How to Teach the S Sound at Home
When parents work with their children at home on their speech therapy goals, progress happens faster (and so does graduation from speech therapy). So here, our resident articulation expert speech therapists go over how to work on the S sound at home.
The S sound is produced by putting the tip of your tongue behind your front teeth, extremely close to but not touching the roof of your mouth. The sides of the tongue are elevated to touch the roof of the mouth, allowing air to travel through the middle. The sides of your tongue should also rest on the sides of your teeth, which should be in a straight line.
Finally, like a grin, the lips should be parted slightly with the corners brought up. Because the /s/ sound is unvoiced (meaning, your vocal folds are not vibrating), it is produced only by air passing through the tunnel established in your mouth and between your teeth.
This is a more difficult sound for children to produce, and it is fairly typical for them to substitute the S sound with the /th/ sound. For example, they might say “thun” instead of “sun.” This is a type of lisp.
S sound in toddlers
By the age of three, your child should be able to recognize the S sound, and by the age of seven or eight, he or she should have mastered it. This sound has a bit more flexibility in terms of age or acquisition, but if your child is having problems pronouncing it, the longer you wait to seek help, the more difficult it may be to correct the sound. If your child is above the age of eight and still has a lisp or other issue with sound, you should get help from a qualified speech-language pathologist as soon as possible.
At any stage in your child’s language development, practicing articulation at home can be a wonderful activity for you and your child. Schedule specific time to spend working on articulation with your child and take advantage of smaller moments like making dinner or walking to the park to reinforce your practice.
RELATED VIDEO: Different types of Lisps
Here are a few speech therapist recommended activities for you and your child to practice at home:
S Sound Verbal Cues
When practicing a certain sound with your child, start by saying the sound slowly and clearly to your child. Say it one at a time, for a few seconds each, using a sound like S that has no actual end point and can be stretched out: “sssss.” This helps your child grasp the particular sound you’ll be emphasizing and gives them a good model to follow.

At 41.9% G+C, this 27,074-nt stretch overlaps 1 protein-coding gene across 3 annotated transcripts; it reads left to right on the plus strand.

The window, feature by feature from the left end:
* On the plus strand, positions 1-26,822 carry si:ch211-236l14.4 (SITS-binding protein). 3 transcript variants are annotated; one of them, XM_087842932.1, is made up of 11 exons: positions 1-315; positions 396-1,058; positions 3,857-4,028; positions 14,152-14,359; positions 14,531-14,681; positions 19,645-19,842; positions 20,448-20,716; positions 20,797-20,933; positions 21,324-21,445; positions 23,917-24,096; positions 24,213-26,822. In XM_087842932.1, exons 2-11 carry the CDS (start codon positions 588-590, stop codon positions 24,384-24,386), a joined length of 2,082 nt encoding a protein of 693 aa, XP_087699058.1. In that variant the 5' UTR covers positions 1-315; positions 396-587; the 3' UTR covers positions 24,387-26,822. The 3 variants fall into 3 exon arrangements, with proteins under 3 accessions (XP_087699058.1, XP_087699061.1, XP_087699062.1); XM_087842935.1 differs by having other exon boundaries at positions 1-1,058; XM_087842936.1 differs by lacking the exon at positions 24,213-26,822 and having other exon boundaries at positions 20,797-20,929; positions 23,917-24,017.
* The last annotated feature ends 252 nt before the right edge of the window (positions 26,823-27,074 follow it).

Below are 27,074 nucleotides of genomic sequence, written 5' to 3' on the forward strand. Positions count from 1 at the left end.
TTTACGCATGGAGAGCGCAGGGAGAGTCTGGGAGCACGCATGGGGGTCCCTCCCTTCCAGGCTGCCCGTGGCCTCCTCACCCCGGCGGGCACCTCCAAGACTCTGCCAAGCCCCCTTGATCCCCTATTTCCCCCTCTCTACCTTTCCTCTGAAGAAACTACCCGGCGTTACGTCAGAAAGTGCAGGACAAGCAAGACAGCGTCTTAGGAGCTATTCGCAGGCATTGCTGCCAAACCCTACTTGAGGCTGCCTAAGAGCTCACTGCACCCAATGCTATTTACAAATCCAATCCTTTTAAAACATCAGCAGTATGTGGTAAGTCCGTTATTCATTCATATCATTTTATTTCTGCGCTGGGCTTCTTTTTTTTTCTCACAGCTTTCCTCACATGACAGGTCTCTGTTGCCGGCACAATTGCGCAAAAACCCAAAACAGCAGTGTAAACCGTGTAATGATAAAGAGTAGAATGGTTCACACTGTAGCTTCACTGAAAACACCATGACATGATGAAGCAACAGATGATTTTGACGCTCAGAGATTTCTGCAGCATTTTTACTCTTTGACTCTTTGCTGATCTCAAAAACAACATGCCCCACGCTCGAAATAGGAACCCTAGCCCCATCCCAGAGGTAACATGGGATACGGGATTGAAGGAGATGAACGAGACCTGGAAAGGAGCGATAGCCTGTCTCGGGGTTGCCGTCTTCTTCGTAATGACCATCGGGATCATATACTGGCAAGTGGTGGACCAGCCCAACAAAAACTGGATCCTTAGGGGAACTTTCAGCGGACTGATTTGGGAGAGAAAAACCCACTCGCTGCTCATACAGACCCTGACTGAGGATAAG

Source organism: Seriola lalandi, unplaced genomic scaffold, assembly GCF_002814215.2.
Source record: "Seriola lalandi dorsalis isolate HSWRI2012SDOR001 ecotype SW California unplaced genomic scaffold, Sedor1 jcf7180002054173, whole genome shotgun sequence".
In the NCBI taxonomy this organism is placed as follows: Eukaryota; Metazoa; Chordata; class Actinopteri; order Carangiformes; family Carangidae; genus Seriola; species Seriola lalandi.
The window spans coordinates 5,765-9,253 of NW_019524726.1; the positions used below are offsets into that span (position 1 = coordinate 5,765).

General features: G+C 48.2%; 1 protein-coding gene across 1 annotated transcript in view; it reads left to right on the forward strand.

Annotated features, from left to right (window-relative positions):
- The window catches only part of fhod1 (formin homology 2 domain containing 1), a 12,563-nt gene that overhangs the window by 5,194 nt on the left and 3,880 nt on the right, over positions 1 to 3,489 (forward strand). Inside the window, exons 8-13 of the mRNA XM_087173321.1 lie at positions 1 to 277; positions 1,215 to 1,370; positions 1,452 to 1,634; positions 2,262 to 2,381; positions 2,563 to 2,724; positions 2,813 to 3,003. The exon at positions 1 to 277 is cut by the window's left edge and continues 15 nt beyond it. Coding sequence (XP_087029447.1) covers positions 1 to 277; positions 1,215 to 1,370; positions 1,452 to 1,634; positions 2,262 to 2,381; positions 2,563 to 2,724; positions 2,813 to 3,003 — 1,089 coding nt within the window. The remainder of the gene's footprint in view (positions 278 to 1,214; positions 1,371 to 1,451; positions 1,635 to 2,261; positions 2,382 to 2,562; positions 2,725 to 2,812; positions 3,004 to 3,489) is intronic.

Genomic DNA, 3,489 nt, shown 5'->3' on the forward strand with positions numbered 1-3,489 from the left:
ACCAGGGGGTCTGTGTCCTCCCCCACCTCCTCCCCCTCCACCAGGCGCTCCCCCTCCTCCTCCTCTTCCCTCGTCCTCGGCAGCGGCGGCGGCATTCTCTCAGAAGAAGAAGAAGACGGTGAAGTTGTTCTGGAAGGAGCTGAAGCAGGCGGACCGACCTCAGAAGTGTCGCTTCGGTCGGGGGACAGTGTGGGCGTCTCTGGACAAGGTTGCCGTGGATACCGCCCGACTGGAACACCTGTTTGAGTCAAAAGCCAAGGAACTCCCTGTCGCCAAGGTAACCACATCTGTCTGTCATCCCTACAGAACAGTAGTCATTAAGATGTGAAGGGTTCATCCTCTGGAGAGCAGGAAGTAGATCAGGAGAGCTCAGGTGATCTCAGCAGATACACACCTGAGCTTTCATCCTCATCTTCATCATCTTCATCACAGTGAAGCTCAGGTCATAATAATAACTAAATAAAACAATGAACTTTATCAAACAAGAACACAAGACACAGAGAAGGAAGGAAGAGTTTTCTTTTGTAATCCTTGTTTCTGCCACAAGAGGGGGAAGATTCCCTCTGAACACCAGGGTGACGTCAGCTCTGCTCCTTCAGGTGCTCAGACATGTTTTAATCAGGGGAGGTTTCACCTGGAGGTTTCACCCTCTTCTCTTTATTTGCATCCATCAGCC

Move on to simple syllables as your child learns the particular sound:
“so, so, so,” “see, see, see,” “sa, sa, sa.”
With time and repetition, your child will be able to progress to:
- Words – sun, see, soap, safe, same (and more complex S blends like: stay, slip, snow)
- Phrases – I see the dog, The sun is out, I feel the same.
- Conversation – Talk about snow, talk about what you see
S Sound Visual Cues
When a sound is accompanied by a visual cue, it helps to ground the concept for a child and establishes a link for them to recall the sound in the future. Place your index fingers at the corner of your lips and bring them back towards your ears while stretching your mouth to form the S sound for your child (like a smile). Encourage them to repeat the process each time the sound is said. For even more visual input, practice with a mirror.
So the visual cues can be:
- Using a mirror
- Tell them to smile
- Remind them to close their teeth
S Sound Tactile Cues
Speech therapists frequently utilize tools like a tongue depressor or a toothbrush to assist kids to learn mouth positioning for various sounds. For tactile (touch) support with articulation, ask a speech-language pathologist about how to use simple at home tools like these to help a child learn where they should place the parts of their mouth to produce a sound. They can even use their fingers. For the S sound they can hold each corner of their mouth and gently pull towards their ears to form a smile.
RELATED VIDEO: Sounds for Speech at Home
Awesome S Sound Activities
The S sound is particularly fun because it is the “snake sound”. Put your hands together with the palms flat and facing each other, then move your arms side to side as though you are a snake. Encourage your child to do the same and slither around the house together making the S sound.
Create games and challenges for your little snake; they need to name and then eat every object he finds that begins with S, or they must introduce himself to all the family members as “I am Sam, the slimy, slithering snake!” Kids love these activities and they are a great way to reinforce the S sound!